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Display System That Knows Who You Are 79

Posted by Zonk
from the all-about-the-videogames dept.
lee1 writes "New Scientist reports on an 'interactive computer display that keeps track of multiple users by differentiating between their touch'. The system consists of a touch-sensitive screen that can be operated by several users simultaneously. When a user touches the screen an electrical signal is sent through their body and picked up by a receiver located in their chair, telling a computer precisely where the screen was touched and by whom. Applications could include system access control, safer vehicle controls, and smarter videogames. The bottom line, in the words of one of the inventors: 'If the controls know who is operating them, they can behave appropriately.' The movie even has funkier than average background music."
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Display System That Knows Who You Are

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  • Bad idea... (Score:5, Funny)

    by creimer (824291) on Thursday May 25, 2006 @05:47PM (#15405455) Homepage
    I don't think I want a screen that can scream to the rest of the office, "Oh, it's another dirty pervert looking at me again."
    • by Tackhead (54550) on Thursday May 25, 2006 @06:05PM (#15405580)
      > I don't think I want a screen that can scream to the rest of the office, "Oh, it's another dirty pervert looking at me again."

      "It was terribly dangerous to let your thoughts wander when you were telecommuting or within range of a telescreen. The smallest thing could give you away. A nervous tic, an unconscious look of bedroom eyes, a habit of muttering to yourself, anything that carried with it the suggestion of looking at b00bies, or having something to hide from HR. In any case, to sport wood at the office, was itself a punishable offense. There was even a word for it in Cubespeak: pantcrime."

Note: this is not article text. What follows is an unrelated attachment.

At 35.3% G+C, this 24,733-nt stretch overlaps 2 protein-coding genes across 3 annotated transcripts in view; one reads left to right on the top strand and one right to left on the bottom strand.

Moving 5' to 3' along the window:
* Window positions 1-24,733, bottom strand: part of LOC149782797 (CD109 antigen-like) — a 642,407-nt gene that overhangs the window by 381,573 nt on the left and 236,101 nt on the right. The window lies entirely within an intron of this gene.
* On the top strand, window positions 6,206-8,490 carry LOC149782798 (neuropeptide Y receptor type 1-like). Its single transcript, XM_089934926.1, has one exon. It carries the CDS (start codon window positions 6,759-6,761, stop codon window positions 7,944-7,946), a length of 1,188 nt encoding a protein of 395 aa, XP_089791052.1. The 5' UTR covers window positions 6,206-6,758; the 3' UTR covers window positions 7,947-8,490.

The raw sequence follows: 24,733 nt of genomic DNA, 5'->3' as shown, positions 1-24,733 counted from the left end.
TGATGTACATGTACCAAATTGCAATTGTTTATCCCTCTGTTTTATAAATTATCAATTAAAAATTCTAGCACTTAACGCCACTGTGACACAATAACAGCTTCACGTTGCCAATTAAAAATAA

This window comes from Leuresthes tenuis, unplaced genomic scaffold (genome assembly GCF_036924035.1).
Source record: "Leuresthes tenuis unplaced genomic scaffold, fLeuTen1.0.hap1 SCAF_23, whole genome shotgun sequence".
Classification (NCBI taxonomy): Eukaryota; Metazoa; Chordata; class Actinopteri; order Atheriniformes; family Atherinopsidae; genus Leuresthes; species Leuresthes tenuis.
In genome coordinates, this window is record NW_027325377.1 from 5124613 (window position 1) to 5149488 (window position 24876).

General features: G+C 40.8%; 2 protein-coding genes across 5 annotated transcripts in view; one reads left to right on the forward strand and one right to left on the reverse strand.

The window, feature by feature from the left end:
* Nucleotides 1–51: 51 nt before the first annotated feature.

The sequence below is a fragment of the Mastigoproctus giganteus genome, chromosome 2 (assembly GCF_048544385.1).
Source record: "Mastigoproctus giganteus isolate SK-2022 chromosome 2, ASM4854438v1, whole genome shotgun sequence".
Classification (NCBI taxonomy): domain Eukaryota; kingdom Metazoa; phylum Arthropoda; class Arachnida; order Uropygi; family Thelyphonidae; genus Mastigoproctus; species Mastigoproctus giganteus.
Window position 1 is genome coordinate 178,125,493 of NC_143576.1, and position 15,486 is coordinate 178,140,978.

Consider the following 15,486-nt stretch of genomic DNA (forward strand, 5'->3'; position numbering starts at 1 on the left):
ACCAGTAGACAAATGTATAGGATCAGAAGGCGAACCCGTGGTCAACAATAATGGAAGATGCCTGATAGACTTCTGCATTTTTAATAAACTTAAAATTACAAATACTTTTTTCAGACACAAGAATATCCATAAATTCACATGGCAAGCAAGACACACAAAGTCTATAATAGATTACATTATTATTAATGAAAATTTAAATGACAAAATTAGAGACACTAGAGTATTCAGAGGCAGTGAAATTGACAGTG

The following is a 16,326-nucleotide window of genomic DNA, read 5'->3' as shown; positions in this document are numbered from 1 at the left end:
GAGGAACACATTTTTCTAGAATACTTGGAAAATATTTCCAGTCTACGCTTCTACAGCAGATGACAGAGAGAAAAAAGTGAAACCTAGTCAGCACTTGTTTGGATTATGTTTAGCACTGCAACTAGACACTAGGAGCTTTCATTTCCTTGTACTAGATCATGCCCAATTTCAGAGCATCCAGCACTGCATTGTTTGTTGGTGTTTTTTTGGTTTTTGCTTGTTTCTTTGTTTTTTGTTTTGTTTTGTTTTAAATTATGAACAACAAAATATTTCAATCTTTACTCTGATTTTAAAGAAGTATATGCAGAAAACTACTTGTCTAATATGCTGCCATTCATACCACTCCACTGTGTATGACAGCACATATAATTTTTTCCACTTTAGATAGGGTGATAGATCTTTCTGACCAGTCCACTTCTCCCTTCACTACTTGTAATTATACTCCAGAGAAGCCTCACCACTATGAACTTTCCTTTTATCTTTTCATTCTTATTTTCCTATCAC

- Little Sister, 1985

    • They should figure out how to get a pair of silicon breats to figure out who's touching them... It'd go great with this invention. All the salesmen I know would be beating down doors for Mnemonic Breats!(tm)
  • Sigh (Score:3, Funny)

    by Yurka (468420) on Thursday May 25, 2006 @05:47PM (#15405458) Homepage
    Gone are the days of the generic PEBCAC - now computers will know exactly who is there between them and chairs.
  • by HTH NE1 (675604) on Thursday May 25, 2006 @05:51PM (#15405489)
    When a user touches the screen an electrical signal is sent through their body and picked up by a receiver located in their chair, telling a computer precisely where the screen was touched and by whom.

    Of course the chair would also need to be able to read the RFID tag implanted in your butt to solve the Musical Chairs Problem.
    • by CastrTroy (595695) on Thursday May 25, 2006 @06:01PM (#15405563) Homepage
      Maybe the system doesn't care that jim or bob is touching the screen, but rather that seat 1 or seat 3 is touching the screen. However, this also creates the problem that everyone must be sitting on a chair. Maybe they could just have something you stick on your finger tip, or have each user have a separate stylus. Would be a lot easier to implement than tranmitting the signal through the person, and hoping that they are sitting in the chair.
      • I think he was being funny. ;)

        But yeah, the stylus idea makes a lot more sense. Especially if you were to use this in a meeting as a sort of whiteboard thing for a presenter.
      • There have also been installations of the DiamondTouch that feature conductive floor pads scattered in front of a DT display mounted vertically on the wall. The use of chairs just happens to work well when you're dealing with interaction around a table, which happens to be one of the big research threads coming out of the Mitsubishi Electric lab over the last several years. They've published a number of user studies (many at the ACM CHI [chi2006.org] conference) about how people interact with information when they're sha
      • Would be a lot easier to implement than tranmitting the signal through the person, and hoping that they are sitting in the chair.

        You're right. Having the user sitting in a chair is going to be the key problem. Specially some companies are going to run out of chairs, due to someone high in the hierachy keeping throwing said chairs, because he want to f*cking kill some other competing company.

        Touch screen : detected.